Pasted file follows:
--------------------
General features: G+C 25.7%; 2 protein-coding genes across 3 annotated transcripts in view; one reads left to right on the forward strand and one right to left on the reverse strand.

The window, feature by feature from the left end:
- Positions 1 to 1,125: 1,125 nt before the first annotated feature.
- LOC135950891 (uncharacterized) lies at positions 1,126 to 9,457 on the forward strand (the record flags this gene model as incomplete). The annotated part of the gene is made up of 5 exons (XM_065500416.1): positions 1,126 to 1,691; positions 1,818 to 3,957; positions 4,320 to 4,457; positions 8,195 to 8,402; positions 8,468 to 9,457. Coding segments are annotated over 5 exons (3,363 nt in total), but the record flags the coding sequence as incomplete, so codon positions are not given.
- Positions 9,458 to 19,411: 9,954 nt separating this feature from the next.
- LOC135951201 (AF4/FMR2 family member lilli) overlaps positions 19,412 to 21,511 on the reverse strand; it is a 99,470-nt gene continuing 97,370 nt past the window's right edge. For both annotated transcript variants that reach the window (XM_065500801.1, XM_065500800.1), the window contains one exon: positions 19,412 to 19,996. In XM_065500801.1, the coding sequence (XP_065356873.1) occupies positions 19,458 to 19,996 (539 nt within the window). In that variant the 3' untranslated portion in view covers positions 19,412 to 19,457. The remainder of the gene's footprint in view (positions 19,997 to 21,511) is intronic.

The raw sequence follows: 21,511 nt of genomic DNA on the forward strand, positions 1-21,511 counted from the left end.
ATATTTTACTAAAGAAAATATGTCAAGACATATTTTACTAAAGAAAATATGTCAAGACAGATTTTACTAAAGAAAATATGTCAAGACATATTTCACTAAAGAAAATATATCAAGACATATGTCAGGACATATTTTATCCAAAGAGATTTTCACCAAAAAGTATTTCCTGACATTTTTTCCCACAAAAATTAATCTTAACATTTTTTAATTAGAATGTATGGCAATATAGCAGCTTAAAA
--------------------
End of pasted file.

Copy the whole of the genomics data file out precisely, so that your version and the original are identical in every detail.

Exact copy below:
General features: G+C 25.7%; 2 protein-coding genes across 3 annotated transcripts in view; one reads left to right on the forward strand and one right to left on the reverse strand.

The window, feature by feature from the left end:
- Positions 1 to 1,125: 1,125 nt before the first annotated feature.
- LOC135950891 (uncharacterized) lies at positions 1,126 to 9,457 on the forward strand (the record flags this gene model as incomplete). The annotated part of the gene is made up of 5 exons (XM_065500416.1): positions 1,126 to 1,691; positions 1,818 to 3,957; positions 4,320 to 4,457; positions 8,195 to 8,402; positions 8,468 to 9,457. Coding segments are annotated over 5 exons (3,363 nt in total), but the record flags the coding sequence as incomplete, so codon positions are not given.
- Positions 9,458 to 19,411: 9,954 nt separating this feature from the next.
- LOC135951201 (AF4/FMR2 family member lilli) overlaps positions 19,412 to 21,511 on the reverse strand; it is a 99,470-nt gene continuing 97,370 nt past the window's right edge. For both annotated transcript variants that reach the window (XM_065500801.1, XM_065500800.1), the window contains one exon: positions 19,412 to 19,996. In XM_065500801.1, the coding sequence (XP_065356873.1) occupies positions 19,458 to 19,996 (539 nt within the window). In that variant the 3' untranslated portion in view covers positions 19,412 to 19,457. The remainder of the gene's footprint in view (positions 19,997 to 21,511) is intronic.

The raw sequence follows: 21,511 nt of genomic DNA on the forward strand, positions 1-21,511 counted from the left end.
ATATTTTACTAAAGAAAATATGTCAAGACATATTTTACTAAAGAAAATATGTCAAGACAGATTTTACTAAAGAAAATATGTCAAGACATATTTCACTAAAGAAAATATATCAAGACATATGTCAGGACATATTTTATCCAAAGAGATTTTCACCAAAAAGTATTTCCTGACATTTTTTCCCACAAAAATTAATCTTAACATTTTTTAATTAGAATGTATGGCAATATAGCAGCTTAAAA